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HUNTINGTON — Members of the Cabell County Board of Education discussed the state funding formula, the district’s enrollment decline and planned renovation projects at Nichols and Hite-Saunders elementary schools during a special meeting Monday.

As outlined in the district’s 10-year Comprehensive Educational Facilities Plan and with help from an $87.5 million school bond, Nichols and Hite-Saunders will undergo renovations in 2022. Phoebe Randolph, architect at Edward Tucker Architects, presented plans for both schools’ renovations and alternative projects to be completed if funds allow.

Hite-Saunders’ renovation plans include replacing the roof to prevent distracting noises like rain, replacing exterior windows and doors, improving the HVAC system, and implementing a sprinkler system. Alternative plans include renovating student restrooms, replacing flooring and adding corridor lighting. Bidding will open in March.

Nichols’ renovation plans include creating a safe-school entrance; replacing the roof, windows and exterior doors; and improving the HVAC and sprinkler systems. Alternatives include Americans with Disabilities Act improvements to student restrooms, flooring replacement and adding corridor lighting. Bidding will open in April.

“We aren’t committing to the alternatives; we are saying, ‘This is what we would like to do,’ if there is enough money when the bids come in,” said Superintendent Ryan Saxe. “The school understands this, that we aren’t guaranteeing these things, but we would like to and that’s why we prioritize it as such.”

Saxe mentioned that a “dark window” has been considered for both renovations, where outsiders could not see inside the school, but staff and students could see out.

Also at Monday’s meeting, Treasurer Drew Rottgen provided an overview of the Public School Support Program, also known as the State Aid Formula.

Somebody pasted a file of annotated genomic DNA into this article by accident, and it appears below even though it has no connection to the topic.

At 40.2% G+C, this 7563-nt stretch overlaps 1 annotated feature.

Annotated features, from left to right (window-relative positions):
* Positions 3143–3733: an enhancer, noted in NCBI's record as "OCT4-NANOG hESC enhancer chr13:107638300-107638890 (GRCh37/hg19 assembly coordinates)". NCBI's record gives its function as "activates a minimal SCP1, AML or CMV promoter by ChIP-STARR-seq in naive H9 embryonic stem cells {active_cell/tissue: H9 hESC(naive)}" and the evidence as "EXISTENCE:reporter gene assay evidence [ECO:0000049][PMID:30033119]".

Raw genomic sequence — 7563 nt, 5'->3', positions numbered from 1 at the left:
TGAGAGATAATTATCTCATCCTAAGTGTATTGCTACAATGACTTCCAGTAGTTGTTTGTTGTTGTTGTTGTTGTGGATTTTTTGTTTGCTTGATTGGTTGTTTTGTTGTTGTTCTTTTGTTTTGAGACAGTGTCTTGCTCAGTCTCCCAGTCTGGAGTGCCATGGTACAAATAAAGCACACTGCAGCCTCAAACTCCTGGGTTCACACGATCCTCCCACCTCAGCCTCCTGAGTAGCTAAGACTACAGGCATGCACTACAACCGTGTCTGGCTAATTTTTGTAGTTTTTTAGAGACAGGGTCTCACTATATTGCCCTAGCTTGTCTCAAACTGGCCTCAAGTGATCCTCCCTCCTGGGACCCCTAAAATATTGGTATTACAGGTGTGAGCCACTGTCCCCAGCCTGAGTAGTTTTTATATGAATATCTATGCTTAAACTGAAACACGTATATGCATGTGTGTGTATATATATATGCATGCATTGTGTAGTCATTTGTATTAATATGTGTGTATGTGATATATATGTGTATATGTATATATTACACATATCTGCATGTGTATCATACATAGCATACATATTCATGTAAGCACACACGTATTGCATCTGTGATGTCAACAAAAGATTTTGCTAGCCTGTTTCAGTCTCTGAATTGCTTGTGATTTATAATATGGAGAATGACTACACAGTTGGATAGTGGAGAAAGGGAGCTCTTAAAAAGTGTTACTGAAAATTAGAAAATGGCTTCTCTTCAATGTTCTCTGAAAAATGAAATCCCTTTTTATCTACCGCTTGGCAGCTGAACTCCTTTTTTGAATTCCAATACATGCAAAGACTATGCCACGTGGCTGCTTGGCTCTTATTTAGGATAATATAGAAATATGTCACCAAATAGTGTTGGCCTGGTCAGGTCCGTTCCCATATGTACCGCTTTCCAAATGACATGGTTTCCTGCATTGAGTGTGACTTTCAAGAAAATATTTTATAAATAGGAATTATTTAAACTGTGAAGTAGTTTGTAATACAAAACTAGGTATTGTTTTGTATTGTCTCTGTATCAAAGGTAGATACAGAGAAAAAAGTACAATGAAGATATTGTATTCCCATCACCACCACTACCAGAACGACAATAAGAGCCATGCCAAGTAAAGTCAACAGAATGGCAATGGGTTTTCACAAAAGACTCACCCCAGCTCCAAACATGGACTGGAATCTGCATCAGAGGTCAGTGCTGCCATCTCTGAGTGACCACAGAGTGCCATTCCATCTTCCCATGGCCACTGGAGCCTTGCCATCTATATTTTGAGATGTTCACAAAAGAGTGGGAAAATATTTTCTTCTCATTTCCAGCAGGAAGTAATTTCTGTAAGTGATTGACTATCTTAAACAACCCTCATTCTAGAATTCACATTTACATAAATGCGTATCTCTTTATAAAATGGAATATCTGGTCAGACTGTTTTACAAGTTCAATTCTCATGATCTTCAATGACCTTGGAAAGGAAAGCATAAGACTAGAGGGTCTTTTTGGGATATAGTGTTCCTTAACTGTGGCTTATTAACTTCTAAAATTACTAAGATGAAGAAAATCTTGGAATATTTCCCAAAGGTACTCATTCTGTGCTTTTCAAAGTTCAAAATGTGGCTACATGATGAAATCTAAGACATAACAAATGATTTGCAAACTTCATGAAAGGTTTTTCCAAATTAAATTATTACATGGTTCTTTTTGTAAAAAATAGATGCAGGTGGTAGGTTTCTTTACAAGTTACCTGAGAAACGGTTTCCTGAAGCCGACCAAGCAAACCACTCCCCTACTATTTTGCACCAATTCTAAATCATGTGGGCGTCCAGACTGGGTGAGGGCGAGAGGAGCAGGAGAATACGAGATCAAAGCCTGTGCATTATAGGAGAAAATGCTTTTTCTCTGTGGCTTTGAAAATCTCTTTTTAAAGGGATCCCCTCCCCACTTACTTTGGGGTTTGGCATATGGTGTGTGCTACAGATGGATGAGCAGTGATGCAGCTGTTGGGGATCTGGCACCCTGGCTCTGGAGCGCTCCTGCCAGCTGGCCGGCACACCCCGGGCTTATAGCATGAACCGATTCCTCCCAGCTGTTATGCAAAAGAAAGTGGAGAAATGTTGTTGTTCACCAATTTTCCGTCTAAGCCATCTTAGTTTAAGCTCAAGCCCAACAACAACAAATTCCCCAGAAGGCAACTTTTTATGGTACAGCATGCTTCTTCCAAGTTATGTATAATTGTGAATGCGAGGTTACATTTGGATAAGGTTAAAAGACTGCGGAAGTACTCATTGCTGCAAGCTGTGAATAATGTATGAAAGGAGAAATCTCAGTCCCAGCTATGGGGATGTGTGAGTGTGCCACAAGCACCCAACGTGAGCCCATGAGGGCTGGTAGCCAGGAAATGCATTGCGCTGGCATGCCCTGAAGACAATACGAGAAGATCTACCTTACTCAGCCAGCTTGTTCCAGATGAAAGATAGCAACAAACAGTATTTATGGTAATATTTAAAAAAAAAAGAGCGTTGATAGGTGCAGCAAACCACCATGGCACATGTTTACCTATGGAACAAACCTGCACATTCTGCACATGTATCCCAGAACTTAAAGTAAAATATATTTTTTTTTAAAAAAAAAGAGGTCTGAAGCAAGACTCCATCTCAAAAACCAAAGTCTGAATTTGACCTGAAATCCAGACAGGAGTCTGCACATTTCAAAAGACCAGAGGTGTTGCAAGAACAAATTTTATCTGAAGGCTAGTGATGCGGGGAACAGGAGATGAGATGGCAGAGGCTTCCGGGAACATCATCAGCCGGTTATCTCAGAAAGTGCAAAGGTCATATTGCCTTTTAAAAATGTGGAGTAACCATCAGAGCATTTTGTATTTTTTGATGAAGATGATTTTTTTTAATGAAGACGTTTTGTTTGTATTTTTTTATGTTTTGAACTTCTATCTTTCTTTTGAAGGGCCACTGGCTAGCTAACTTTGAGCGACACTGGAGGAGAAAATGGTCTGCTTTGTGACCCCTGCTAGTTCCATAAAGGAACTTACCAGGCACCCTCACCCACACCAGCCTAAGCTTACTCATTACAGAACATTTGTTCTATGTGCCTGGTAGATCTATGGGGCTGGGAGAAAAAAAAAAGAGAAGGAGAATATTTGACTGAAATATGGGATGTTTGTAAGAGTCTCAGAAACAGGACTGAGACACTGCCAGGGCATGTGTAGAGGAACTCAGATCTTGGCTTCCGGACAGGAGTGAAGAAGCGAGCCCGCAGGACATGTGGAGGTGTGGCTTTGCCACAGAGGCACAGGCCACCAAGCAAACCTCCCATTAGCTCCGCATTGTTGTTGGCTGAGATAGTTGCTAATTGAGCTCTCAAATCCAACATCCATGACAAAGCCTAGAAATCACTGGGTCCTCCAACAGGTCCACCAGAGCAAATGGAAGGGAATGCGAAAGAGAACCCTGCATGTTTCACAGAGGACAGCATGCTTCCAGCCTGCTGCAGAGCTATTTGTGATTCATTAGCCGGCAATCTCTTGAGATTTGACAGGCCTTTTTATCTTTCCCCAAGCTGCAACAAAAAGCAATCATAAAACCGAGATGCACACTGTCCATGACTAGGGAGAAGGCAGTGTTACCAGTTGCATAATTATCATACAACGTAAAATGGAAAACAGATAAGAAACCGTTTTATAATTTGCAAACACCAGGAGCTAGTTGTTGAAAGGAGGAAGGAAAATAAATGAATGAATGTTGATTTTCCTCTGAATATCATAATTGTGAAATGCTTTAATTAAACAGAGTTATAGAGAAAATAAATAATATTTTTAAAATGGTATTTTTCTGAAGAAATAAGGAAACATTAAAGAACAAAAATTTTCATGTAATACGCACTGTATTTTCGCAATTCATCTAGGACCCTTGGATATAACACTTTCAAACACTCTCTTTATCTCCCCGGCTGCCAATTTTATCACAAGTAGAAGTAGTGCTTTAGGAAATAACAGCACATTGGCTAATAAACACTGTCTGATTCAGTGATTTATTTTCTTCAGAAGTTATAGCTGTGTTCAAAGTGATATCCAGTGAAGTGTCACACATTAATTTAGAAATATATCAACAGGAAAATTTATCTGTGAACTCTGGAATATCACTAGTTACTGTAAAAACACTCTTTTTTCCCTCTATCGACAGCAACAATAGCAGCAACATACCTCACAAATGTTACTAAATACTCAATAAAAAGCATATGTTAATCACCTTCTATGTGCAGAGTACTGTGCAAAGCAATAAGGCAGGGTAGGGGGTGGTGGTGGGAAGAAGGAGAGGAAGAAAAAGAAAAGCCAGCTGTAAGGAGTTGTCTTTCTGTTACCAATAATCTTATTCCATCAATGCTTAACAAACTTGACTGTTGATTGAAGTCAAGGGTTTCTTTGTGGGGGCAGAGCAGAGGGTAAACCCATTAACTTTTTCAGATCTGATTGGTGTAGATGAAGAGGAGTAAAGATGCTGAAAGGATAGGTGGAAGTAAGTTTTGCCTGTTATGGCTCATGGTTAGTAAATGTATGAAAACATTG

Although Cabell County Schools saw a decline of 215 students in the last year, the county ranks at No. 4 for the most students enrolled at 11,645. The majority of the 215 students who left the district came from grades 1-8, a total of 187 students. Rottgen said these numbers could be from families homeschooling during the COVID-19 pandemic or moving to other districts.

“I want to see an increase in our student enrollment, let people know all the wonderful things we have in Cabell County,” said board member Alyssa Bond. “I want to see our numbers go back. To get more kids, to get more teachers, and to have more things. I want that so badly.”

There has been a $441,557 decrease in revenue for the 2022 school year as a result.

In other business, the board heard an update on weekend flooding at Village of Barboursville Elementary.

A pipe full of water froze and ruptured down to four or five classrooms and a hallway, causing damage to rugs and classroom items on the floor, including a bookshelf. With the help of a 20-person crew cleaning up the school, it will reopen Tuesday.

“Those teachers were going through things, helping each other. The ones who weren’t impacted were helping the others. It was a really great thing to see,” said Tim Hardesty, deputy superintendent.

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